Isbn 9781858944807

Harry Cory Wright decided to set off with his Gandolfi 10x8in wooden plate camera to document the British landscape. The results are astonishing.

In searching for the UK's most spectacular locations, Cory Wright has shunned popular sites like Durdle Door and focused on the country's luminous forests, blooming hedgerows, rocky beaches and rolling hills. What's clear is that Cory Wright has a fantastic eye for colour and patterns in nature. For every stunning chalk cliff, he also treats us to the outlines of shadows and reflected treetops - small points of beauty often overlooked in the overwhelming whole. Cory Wright gets subtlety, and it makes his landscapes all the more beautiful. Jeff Meyer

AP readers can buy Journey Through the British Isles for the special price of £22.95 (inc p&p) by calling Marston Book services on 01235 465 500 and quoting MPMERJT

In My View

Sarah Howard

Until 5 July. 03 Gallery, Oxford Castle, Oxford 0X11 AY. Open Tue-Fri 12-5pm, Sat-Sun 11am-4pm. Tel: 01865 246 131. Website:

After developing her interest in photography while living and travelling abroad, Sarah Howard eventually returned home. Settling in Oxfordshire, she set to work recording the best of the British landscape, selections of which are on display here.

Sarah, whose first book is due to be published later this year, has drawn praise from many of Britain's well-established landscape photographers, including Charlie Waite. Says

Charlie of Sarah's work: 'It asks more of the viewer than "just to look" It stretches the imagination and demands that the onlooker is no longer a mere observer to a scene, but is given no choice but to enter into the heart of the image to discover, and be elevated by what they find there.'

We could be seeing a lot more of Sarah in the future, and this is a great opportunity to boast that you saw her first1 Jeff Meyer

Book review

Reader's Digest: The Most Amazing Places to Walk in Britain

Reader's Digest, /fexiwc*, 320 pages, £14.99, ISBN 978-0-276-44499-9

While not strictly a photographic book per se, this latest offering from Reader's Digest could possibly be the best landscape photographer's guide out there. With 200 scenic walks detailed between its covers, this great book could give you a new photo location to shoot every week for nearly four years - which is not bad for £ 14.99.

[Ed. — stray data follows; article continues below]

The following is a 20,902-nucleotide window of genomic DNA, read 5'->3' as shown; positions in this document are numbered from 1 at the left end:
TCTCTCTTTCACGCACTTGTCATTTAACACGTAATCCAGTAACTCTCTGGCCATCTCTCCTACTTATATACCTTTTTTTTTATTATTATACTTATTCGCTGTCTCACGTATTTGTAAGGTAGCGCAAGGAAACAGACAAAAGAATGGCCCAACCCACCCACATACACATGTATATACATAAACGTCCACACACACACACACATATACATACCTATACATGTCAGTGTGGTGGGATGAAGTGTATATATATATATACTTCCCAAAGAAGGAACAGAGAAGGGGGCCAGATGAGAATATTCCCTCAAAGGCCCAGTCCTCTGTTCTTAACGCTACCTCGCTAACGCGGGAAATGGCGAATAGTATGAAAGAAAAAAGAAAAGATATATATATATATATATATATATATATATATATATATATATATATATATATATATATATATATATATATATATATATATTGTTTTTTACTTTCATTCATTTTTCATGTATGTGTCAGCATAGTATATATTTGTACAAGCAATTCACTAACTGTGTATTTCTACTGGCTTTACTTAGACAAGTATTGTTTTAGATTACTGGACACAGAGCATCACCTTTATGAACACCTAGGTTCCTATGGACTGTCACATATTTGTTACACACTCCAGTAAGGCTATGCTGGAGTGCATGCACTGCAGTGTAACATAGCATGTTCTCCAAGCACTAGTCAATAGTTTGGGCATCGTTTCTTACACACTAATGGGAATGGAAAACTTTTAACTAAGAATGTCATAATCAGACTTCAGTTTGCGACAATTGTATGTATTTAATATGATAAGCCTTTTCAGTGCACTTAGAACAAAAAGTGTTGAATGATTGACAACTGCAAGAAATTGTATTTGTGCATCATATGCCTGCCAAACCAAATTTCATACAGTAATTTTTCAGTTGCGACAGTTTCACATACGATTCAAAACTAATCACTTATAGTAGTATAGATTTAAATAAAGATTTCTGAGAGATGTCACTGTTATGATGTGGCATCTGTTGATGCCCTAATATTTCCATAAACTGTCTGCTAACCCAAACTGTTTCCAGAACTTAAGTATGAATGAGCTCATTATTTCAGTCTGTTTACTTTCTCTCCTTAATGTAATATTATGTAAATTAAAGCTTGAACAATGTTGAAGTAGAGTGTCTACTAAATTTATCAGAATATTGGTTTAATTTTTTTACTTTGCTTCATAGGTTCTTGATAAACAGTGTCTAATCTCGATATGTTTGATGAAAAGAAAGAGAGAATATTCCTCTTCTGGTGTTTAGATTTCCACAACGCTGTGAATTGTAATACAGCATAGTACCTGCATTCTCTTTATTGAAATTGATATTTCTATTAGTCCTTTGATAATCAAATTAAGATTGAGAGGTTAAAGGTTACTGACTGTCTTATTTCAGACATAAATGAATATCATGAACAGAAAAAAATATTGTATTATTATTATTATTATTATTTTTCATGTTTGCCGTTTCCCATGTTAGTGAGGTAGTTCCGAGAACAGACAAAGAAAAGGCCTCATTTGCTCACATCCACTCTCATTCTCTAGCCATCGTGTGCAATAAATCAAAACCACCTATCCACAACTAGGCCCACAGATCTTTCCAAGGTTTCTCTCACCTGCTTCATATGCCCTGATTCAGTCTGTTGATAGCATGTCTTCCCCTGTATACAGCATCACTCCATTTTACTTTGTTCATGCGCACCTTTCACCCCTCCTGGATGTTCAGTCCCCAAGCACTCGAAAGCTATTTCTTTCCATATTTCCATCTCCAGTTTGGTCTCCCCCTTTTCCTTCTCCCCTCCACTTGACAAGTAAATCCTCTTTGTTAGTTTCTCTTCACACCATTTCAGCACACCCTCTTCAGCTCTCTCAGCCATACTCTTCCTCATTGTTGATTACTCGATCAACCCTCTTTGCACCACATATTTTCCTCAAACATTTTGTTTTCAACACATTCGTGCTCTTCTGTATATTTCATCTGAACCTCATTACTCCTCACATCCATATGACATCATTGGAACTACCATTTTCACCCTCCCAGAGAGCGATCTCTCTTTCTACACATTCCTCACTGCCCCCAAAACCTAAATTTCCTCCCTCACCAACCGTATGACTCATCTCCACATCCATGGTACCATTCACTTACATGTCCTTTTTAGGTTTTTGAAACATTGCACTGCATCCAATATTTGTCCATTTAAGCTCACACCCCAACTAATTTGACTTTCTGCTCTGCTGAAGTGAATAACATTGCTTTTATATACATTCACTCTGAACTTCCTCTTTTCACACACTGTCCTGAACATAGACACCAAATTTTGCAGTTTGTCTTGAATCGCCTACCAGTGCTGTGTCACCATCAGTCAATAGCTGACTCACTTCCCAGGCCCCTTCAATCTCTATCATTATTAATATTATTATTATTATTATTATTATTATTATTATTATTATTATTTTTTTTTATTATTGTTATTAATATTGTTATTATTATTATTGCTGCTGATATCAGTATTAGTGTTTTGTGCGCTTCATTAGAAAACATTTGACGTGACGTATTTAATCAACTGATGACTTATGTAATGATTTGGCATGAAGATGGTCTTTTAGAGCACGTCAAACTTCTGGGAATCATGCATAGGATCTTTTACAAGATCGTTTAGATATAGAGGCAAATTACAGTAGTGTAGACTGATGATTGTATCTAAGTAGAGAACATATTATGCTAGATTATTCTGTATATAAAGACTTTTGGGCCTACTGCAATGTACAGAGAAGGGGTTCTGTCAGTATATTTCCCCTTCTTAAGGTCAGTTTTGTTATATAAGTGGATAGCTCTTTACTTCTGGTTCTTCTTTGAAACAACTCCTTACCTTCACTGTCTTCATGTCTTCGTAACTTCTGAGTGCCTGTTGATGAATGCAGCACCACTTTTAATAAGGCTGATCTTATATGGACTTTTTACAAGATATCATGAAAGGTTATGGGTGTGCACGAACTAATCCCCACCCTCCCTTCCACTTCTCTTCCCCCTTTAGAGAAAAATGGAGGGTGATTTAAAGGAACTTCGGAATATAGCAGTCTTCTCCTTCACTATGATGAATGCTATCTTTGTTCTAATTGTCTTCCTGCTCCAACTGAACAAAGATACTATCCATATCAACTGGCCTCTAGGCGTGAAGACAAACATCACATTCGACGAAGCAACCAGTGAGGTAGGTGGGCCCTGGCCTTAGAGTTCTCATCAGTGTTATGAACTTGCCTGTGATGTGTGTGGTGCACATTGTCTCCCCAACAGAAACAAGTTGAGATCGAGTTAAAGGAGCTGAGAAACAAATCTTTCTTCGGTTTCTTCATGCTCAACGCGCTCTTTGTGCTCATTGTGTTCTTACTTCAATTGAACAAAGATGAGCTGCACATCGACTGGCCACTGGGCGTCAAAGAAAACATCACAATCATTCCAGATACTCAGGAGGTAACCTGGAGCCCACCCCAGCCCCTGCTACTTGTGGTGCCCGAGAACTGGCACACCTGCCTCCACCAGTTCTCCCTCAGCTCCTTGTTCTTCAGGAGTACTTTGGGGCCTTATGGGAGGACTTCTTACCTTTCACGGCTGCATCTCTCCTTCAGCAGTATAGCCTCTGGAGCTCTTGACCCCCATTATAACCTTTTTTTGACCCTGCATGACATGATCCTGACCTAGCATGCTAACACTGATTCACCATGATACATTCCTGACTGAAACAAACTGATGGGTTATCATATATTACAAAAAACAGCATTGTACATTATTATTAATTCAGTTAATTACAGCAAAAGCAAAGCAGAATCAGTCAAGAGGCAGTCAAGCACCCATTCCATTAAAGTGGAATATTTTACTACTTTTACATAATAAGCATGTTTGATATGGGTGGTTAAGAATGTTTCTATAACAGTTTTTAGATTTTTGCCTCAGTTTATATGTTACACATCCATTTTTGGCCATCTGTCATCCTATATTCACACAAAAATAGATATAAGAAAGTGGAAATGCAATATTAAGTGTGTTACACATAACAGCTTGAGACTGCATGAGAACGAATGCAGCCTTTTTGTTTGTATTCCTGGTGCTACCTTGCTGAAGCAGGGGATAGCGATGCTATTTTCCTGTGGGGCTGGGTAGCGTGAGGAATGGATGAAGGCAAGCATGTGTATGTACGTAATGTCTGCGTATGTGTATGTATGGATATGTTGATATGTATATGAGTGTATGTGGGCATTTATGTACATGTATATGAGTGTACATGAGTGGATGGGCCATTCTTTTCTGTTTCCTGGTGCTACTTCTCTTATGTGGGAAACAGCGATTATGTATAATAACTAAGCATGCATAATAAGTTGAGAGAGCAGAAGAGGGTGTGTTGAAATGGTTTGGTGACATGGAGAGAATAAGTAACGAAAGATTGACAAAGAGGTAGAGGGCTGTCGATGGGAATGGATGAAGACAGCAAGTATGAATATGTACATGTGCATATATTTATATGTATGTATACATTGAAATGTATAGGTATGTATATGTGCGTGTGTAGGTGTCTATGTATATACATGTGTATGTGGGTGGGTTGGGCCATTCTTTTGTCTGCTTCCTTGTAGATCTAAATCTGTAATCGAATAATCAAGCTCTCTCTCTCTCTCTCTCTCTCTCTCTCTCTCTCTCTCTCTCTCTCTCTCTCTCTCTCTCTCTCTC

Every region of the country is covered, and the authors provide clear, step-by-step instructions for all the walks, alongside a detailed map of the area. You'll also get recommendations for eating, drinking and shopping, as well as parking. What's more, each walk is highlighted by a photograph showing the sorts of sights and scenery you'll find along the way. I was quite surprised to find there is natural beauty even in my neck of the woods (north Kent)! Jeff Meyer


Like Sarah Howard, whose exhibition is recommended above, Chris Davies is another photographer you might be seeing a lot more of in the future. Chris has been featured in AP's Gallery section in the past and shows a keen eye for composition. Strong light and colour are hallmarks of his images, and they're really quite beautiful. His new website offers several galleries to search through, with each image different and striking in its own way. If you're too depressed these days to read the news during your lunch break, have a flick through Chris's site. You're bound to get some great ideas for your own images. Jeff Meyer

Share your views and opinions with fellow AP readers every week

Letter of the week wins a 20-roll pack of 36-exposure Fujifilm Superia ISO 200 print film or a Fujifilm 2GB media card (in a choice of CompactFlash, SO, xD or Memory Stick)*. The sender of every letter published receives a free roll of Fujifilm Superia ISO 200 36-exposure film worth £4.99

I thought I'd seen it all

As an AP subscriber I'd become immune to good photography -1 see so many good pictures each week. However, Jonathan Berman's infrared photograph taken at Tresco Abbey Garden (AP 23 May) left me astonished. Its otherworldly and ethereal qualities made me want to step inside it. 'Wow!' Well done, Jonathan1 Robin Flegg, Middlesex

Not everyone agrees, though, Robin. See the results of our poll on page 3 - Damien Demolder, AP Editor

All joking aside

You must be kidding - you score the Canon EOS 500D 83% and the Nikon D90 only 80%? I don't say that the Canon is rated too highly; I say the Nikon is very unappreciated. For instance, the noise levels chart show that the D90 performs way better the EOS 500D, yet you gave it a lower rating And what about the top LCD and handling7 And there are many other features the D90 has over the EOS 500D. Cristi Istrate, Bucharest, Romania

The Canon EOS 500D was tested as an entry-level camera, while the Nikon D90 was tested as an enthusiast-level model because the features you mention are targeted

at the more experienced user. We expect more from an enthusiast-level model than we do from a camera that is aimed at novices, hence, numerically at least, the D90 got a lower score. However, both cameras fall into the 'Very Good' bracket for their category - Angela Nicholson, technical editor

More than you bargained for

In Barney Britton's article Breaking the rules (AP 9 May), he mentions fungus in lenses. He suggests 'breaking the rules' and buying an optic with fungus at a knock-down price. Now, while I agree that the performance may not be affected, I cannot endorse such advice as fungus can easily transfer


0 0

Post a comment